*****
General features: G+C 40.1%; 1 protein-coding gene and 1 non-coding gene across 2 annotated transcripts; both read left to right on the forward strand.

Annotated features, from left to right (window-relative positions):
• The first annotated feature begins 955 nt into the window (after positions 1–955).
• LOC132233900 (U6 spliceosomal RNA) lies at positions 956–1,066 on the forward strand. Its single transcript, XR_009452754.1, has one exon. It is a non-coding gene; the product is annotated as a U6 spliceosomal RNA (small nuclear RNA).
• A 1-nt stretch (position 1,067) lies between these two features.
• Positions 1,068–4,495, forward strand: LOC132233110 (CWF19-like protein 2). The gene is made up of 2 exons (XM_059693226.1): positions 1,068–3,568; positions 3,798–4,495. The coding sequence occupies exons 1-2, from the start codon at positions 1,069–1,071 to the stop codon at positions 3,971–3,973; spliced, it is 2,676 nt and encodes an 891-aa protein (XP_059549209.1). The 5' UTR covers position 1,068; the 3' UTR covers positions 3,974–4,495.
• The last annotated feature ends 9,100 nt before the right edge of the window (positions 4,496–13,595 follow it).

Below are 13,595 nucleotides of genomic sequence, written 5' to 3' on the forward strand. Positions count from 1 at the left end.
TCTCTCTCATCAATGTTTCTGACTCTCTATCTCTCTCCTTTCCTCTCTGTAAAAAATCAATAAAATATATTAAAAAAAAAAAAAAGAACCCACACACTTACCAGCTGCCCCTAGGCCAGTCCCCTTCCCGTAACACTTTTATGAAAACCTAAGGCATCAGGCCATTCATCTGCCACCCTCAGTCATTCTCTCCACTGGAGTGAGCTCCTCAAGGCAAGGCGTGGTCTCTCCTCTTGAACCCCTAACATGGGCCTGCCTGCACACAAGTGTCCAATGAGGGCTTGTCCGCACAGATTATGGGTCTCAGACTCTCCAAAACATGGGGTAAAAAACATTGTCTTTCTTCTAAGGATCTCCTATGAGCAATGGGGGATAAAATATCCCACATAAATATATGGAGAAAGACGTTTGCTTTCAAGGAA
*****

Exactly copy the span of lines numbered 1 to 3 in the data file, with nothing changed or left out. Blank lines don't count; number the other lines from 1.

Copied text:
General features: G+C 40.1%; 1 protein-coding gene and 1 non-coding gene across 2 annotated transcripts; both read left to right on the forward strand.

Annotated features, from left to right (window-relative positions):
• The first annotated feature begins 955 nt into the window (after positions 1–955).